In addition to time spent brainstorming at meetings, many important innovations detract from short-term productivity because old systems must be dismantled and new systems must be learned to reap the benefits of these ideas. It would be demoralizing for workers to miss out on bonuses and extra gain sharing pay while new ideas are being implemented. Such a payment arrangement might even encourage workers to stick to outmoded processes that are easy and familiar.

Similarly, gain sharing plans may reward workers for productivity when there isn't any great or immediate need for the items being produced. It may be more efficient from a production standpoint to do a large run of a particular part, but if you don't have any orders for the product that uses that part, the manufactured items will just sit around gathering dust and tying up capital and space that could be used for products you'll sell more quickly. It's less efficient to do a small run of an item to fill a rushed, urgent order, but this will be better for your company's bottom line because the output will actually be sold. A profit-sharing or employee-ownership plan will offer rewards based on this bigger-picture productivity but a Scanlon or Improshare plan will not.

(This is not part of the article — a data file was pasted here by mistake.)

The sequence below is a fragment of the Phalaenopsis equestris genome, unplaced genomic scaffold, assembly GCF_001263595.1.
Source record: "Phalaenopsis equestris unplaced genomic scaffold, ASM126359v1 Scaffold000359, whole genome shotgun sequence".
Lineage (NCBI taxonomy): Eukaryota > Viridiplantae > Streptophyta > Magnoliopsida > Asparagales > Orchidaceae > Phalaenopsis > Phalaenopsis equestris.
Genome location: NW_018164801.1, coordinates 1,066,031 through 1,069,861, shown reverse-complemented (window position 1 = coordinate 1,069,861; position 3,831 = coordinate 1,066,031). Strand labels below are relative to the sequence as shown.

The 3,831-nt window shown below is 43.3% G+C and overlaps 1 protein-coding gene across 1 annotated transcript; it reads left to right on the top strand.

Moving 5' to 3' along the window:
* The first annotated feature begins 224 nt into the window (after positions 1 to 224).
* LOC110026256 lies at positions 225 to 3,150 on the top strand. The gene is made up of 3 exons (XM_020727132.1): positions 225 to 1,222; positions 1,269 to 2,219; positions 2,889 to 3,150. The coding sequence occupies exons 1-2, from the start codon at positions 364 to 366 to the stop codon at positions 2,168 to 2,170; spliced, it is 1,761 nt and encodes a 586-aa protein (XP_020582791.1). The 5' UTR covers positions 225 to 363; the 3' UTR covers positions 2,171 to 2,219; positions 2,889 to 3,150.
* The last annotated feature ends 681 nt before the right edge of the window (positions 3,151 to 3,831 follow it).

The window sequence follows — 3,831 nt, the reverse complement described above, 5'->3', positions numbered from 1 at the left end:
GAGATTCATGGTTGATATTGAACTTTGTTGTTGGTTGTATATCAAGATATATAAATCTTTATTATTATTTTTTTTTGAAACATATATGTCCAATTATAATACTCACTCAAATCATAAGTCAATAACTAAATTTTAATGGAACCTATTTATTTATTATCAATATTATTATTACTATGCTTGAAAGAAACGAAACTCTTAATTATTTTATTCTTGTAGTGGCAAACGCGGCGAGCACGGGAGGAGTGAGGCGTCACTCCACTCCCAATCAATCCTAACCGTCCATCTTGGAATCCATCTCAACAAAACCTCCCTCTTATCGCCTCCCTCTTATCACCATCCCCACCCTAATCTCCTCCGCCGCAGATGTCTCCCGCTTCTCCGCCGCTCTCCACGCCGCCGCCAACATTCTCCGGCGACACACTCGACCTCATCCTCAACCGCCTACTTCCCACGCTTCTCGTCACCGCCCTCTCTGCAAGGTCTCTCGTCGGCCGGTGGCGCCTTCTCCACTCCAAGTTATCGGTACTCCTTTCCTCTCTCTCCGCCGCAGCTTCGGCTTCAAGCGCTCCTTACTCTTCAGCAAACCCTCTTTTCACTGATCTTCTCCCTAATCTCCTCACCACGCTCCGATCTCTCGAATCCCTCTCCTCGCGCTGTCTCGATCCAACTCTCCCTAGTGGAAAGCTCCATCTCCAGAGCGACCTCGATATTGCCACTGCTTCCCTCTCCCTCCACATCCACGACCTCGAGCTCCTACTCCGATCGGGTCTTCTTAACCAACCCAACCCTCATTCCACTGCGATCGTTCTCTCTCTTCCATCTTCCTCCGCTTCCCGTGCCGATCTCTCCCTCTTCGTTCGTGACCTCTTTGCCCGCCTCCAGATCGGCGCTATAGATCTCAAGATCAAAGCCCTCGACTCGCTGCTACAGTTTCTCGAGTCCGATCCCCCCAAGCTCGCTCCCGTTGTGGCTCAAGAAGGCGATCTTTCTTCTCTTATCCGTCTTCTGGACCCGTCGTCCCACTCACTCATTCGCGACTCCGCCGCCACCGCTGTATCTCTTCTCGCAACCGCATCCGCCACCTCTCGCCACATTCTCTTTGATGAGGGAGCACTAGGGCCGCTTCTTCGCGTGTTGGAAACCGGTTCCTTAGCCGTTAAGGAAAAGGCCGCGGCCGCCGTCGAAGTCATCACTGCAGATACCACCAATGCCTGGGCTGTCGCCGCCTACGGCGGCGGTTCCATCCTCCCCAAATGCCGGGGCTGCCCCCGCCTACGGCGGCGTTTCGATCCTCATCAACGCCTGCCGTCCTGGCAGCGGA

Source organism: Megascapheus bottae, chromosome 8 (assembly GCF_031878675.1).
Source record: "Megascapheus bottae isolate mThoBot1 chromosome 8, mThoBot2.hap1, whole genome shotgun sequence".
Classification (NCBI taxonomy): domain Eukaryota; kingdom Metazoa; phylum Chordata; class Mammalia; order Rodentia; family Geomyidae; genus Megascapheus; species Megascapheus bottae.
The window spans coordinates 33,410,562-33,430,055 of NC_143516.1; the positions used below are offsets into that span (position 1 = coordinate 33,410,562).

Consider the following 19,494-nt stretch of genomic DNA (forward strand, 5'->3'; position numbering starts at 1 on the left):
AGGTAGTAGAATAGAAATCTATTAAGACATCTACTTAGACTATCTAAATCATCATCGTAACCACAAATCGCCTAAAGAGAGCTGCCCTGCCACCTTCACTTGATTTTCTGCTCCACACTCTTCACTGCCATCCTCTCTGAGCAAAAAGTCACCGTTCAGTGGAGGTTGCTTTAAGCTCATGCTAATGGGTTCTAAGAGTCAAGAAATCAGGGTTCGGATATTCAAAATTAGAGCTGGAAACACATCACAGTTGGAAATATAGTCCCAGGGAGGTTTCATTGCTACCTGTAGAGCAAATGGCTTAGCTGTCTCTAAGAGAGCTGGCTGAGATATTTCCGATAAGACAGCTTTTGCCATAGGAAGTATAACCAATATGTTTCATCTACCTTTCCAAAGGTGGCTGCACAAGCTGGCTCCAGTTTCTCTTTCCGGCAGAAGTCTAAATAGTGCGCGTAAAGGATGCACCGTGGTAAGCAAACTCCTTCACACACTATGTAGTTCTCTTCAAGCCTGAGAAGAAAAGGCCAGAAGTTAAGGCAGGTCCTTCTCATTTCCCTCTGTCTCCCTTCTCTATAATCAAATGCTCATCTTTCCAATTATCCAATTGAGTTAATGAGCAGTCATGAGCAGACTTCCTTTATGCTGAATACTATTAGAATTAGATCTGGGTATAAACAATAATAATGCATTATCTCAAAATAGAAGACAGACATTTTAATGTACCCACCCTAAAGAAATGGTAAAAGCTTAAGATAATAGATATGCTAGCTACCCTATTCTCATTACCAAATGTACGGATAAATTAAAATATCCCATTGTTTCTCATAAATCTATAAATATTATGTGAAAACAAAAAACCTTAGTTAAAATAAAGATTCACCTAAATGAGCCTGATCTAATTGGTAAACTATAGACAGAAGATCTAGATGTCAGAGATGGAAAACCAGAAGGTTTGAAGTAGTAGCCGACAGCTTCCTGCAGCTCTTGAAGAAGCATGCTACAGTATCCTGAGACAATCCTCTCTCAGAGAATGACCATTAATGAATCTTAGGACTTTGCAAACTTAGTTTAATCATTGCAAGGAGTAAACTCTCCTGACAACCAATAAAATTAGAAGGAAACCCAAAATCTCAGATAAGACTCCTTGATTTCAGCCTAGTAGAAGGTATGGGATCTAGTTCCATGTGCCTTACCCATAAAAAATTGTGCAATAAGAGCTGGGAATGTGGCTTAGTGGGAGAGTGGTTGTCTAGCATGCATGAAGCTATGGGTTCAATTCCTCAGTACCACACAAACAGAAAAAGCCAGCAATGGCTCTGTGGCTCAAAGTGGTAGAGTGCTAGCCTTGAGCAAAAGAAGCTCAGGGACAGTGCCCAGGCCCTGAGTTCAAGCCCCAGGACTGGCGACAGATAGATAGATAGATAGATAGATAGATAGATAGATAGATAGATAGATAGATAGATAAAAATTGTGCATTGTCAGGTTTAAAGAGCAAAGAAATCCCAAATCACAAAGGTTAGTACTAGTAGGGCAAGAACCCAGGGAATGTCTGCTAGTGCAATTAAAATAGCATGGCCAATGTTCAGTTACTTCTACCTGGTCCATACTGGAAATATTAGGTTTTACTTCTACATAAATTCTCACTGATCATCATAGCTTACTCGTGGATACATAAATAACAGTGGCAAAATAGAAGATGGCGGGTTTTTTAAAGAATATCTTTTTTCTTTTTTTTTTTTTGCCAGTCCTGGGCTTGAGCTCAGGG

However, added rewards linked to sales or bottom-line profit have their own drawbacks. If employees know that certain items bring in far better margins than others, they may skew their sales and marketing to disproportionately promote these offerings. This may eat away at trust and compromise your company's long-term ability to retain clientele who receive the message that your sales force is more interested in profitability than in the well-being of its customers.